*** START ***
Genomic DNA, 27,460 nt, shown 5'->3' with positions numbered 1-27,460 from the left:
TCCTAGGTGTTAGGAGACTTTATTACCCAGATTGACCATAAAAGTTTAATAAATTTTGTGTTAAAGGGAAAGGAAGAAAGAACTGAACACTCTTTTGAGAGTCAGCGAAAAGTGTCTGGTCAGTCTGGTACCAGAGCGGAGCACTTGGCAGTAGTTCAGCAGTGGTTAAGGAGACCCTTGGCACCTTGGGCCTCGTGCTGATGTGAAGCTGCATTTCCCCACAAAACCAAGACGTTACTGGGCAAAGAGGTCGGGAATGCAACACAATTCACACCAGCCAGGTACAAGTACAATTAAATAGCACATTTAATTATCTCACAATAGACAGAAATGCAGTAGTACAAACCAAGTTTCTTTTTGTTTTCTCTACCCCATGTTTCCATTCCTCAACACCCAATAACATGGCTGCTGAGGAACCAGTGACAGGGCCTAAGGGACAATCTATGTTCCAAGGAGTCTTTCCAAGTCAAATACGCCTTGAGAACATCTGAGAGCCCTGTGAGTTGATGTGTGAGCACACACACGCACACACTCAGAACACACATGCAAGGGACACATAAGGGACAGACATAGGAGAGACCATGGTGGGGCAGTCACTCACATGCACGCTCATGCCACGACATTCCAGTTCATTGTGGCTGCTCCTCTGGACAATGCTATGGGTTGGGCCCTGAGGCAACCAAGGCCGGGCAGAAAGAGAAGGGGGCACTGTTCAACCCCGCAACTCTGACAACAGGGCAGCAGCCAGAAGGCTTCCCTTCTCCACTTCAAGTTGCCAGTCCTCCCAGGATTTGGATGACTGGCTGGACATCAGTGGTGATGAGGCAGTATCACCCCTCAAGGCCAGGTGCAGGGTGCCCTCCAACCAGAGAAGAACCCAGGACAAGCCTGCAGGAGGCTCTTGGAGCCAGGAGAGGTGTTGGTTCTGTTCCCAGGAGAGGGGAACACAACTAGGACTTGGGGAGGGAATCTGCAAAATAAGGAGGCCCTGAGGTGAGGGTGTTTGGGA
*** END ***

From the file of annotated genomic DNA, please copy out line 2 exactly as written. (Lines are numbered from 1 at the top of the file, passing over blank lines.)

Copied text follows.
TCCTAGGTGTTAGGAGACTTTATTACCCAGATTGACCATAAAAGTTTAATAAATTTTGTGTTAAAGGGAAAGGAAGAAAGAACTGAACACTCTTTTGAGAGTCAGCGAAAAGTGTCTGGTCAGTCTGGTACCAGAGCGGAGCACTTGGCAGTAGTTCAGCAGTGGTTAAGGAGACCCTTGGCACCTTGGGCCTCGTGCTGATGTGAAGCTGCATTTCCCCACAAAACCAAGACGTTACTGGGCAAAGAGGTCGGGAATGCAACACAATTCACACCAGCCAGGTACAAGTACAATTAAATAGCACATTTAATTATCTCACAATAGACAGAAATGCAGTAGTACAAACCAAGTTTCTTTTTGTTTTCTCTACCCCATGTTTCCATTCCTCAACACCCAATAACATGGCTGCTGAGGAACCAGTGACAGGGCCTAAGGGACAATCTATGTTCCAAGGAGTCTTTCCAAGTCAAATACGCCTTGAGAACATCTGAGAGCCCTGTGAGTTGATGTGTGAGCACACACACGCACACACTCAGAACACACATGCAAGGGACACATAAGGGACAGACATAGGAGAGACCATGGTGGGGCAGTCACTCACATGCACGCTCATGCCACGACATTCCAGTTCATTGTGGCTGCTCCTCTGGACAATGCTATGGGTTGGGCCCTGAGGCAACCAAGGCCGGGCAGAAAGAGAAGGGGGCACTGTTCAACCCCGCAACTCTGACAACAGGGCAGCAGCCAGAAGGCTTCCCTTCTCCACTTCAAGTTGCCAGTCCTCCCAGGATTTGGATGACTGGCTGGACATCAGTGGTGATGAGGCAGTATCACCCCTCAAGGCCAGGTGCAGGGTGCCCTCCAACCAGAGAAGAACCCAGGACAAGCCTGCAGGAGGCTCTTGGAGCCAGGAGAGGTGTTGGTTCTGTTCCCAGGAGAGGGGAACACAACTAGGACTTGGGGAGGGAATCTGCAAAATAAGGAGGCCCTGAGGTGAGGGTGTTTGGGA